Tour tip for quaint destinations: Plan ahead for parking

Quaint destinations are popular for many features, not necessarily for expanses of ample, convenient parking. Tensions between locals and the tourism trade are common when too many motorcoaches arrive on the same pleasant days.

That was the topic of a session held during the 2019 annual meeting of the New England Bus Association (NEBA), one of the motorcoach industry’s largest regional organizations. The gathering was held in one of those quaint destinations—Kennebunkport, Maine.

Laura Dolce, executive director of the local Chamber of Commerce, said the bus parking issue crops up not only in charming New England towns, but in many locations throughout the U.S. The simultaneous arrival of a large number of buses in a small town creates some stress.

Many shop owners and tourist attractions welcome the burst of business, particularly in an area like Maine where business is seasonal. Local residents and stores that don’t depend on tourism often see it differently.

Dolce pointed out that on one particular day Kennebunkport, a village of approximately 4,000 residents, a total of 27 coaches show up, many of them unexpected. Kennebunkport regularly welcomes busloads of folks from cruise ships, but on this day a number of additional coaches arrived. The Kennebunk-Kennebunkport-Arundel Chamber of Commerce tries to meet every tour bus, but on this day it was overwhelmed.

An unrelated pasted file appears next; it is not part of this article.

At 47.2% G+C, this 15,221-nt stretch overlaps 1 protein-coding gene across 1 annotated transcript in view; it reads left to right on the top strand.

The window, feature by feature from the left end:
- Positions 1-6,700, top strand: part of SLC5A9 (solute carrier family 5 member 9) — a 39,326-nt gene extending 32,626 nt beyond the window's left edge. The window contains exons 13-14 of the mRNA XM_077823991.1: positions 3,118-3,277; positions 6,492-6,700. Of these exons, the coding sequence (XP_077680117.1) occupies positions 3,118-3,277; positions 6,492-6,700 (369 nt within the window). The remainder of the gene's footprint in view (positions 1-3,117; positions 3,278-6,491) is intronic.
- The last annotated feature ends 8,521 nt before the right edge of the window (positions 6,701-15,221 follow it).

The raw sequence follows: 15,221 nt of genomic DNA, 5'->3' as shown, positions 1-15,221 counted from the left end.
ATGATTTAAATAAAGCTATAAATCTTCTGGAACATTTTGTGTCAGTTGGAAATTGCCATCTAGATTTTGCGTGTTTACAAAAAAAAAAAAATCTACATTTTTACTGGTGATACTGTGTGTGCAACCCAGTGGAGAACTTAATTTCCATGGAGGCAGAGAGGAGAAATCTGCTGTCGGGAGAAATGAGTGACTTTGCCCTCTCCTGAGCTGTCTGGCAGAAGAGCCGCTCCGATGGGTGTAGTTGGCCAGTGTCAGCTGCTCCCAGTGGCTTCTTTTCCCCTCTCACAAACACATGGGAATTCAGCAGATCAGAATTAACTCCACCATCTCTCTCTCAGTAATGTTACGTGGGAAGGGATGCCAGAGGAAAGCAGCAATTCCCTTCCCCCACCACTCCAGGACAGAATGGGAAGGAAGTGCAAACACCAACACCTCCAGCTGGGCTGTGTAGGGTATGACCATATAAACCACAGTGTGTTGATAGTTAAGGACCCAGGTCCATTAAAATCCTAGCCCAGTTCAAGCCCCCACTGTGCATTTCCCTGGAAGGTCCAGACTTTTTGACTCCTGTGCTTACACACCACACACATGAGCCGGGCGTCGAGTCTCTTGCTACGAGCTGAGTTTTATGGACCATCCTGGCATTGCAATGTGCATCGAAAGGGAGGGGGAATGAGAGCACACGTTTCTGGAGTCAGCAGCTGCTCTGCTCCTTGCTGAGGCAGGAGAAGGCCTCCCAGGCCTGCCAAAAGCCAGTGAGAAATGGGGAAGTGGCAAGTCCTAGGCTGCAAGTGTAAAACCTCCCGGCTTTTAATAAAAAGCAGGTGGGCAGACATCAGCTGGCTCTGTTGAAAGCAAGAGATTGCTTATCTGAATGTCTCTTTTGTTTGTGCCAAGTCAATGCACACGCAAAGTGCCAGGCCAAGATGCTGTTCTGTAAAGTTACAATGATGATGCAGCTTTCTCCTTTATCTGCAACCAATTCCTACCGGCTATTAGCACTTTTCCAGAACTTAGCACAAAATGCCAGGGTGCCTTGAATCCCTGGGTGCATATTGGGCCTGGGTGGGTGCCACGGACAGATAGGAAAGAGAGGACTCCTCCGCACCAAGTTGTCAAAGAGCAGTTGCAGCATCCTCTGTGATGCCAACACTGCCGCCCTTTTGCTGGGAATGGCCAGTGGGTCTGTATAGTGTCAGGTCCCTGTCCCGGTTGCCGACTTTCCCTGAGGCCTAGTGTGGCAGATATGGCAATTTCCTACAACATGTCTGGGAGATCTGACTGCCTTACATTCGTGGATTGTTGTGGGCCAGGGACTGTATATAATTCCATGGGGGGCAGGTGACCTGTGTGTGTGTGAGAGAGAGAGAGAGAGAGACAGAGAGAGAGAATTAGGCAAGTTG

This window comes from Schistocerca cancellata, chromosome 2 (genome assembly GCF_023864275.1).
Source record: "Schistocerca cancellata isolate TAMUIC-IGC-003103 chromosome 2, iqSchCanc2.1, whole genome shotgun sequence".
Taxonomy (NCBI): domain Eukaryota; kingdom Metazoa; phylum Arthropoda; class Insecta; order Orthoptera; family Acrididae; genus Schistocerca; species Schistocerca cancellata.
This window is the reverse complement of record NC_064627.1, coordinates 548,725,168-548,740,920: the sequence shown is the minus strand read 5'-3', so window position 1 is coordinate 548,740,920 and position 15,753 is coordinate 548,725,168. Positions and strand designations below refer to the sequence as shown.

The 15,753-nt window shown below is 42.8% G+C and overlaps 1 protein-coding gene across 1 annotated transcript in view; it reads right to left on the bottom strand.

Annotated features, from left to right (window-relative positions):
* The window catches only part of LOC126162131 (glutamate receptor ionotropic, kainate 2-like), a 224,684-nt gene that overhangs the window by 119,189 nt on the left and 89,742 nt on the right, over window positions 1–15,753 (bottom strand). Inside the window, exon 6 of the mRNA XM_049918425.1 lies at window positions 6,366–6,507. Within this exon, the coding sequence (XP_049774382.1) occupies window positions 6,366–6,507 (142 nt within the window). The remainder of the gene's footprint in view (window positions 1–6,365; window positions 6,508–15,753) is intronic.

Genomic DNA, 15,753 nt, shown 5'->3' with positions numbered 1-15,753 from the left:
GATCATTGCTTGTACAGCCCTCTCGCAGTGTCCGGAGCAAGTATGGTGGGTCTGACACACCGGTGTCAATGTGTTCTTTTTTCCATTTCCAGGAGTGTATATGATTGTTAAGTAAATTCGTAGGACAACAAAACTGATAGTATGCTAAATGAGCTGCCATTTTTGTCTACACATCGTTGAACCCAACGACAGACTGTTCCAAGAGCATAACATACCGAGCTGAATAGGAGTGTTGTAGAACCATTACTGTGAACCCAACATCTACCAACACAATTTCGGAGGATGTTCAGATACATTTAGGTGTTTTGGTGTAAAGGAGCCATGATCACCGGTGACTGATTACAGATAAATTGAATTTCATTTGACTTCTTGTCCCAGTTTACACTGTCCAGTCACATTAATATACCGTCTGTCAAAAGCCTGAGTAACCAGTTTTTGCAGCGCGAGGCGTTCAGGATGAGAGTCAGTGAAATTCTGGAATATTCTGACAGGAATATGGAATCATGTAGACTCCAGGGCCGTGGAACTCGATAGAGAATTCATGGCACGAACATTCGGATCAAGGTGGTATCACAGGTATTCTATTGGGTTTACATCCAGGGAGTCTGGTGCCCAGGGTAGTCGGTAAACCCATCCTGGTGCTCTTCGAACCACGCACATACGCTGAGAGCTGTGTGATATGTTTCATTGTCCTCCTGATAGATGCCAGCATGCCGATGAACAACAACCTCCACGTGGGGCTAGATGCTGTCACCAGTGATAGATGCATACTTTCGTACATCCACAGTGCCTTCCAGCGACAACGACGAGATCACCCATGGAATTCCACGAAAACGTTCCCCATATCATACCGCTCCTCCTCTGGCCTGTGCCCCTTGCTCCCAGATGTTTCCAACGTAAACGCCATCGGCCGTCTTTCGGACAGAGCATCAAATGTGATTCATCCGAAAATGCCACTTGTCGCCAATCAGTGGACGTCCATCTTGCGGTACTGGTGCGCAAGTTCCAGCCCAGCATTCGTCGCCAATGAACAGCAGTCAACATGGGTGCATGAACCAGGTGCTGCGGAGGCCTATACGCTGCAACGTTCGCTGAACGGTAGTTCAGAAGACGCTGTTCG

Dolce told the group that, in addition to greeting incoming groups, the Chamber helps point drivers to designated parking areas (some free, some paid) and provides local knowledge. Their job is made easier when bus lines give them a 24-hour alert on the “Motorcoaches” section of their website,, or by calling ahead at 207-967-0857.

Mitch Guralnick, secretary/treasurer of NEBA and a bus industry veteran, said this was a problem at many tour destinations nationwide, where local residents often don’t understand the benefits coaches bring and look at buses as being simply being in their way.

According to Guralnick, the danger is that, unless coach operators and organizations get involved early, towns may go too far in enacting parking and traffic regulations that severely impact motorcoach access. Ideally rules can be worked out, before things become critical, in ways that address the needs of both tour operators and local residents.

Many destinations, like Kennebunkport, have active Chambers of Commerce that can provide information and services, often free, if motorcoach operators contact them in advance. This smooths the way for customers and drivers, as well as reducing the risk of enticing towns to enact poorly conceived regulations.

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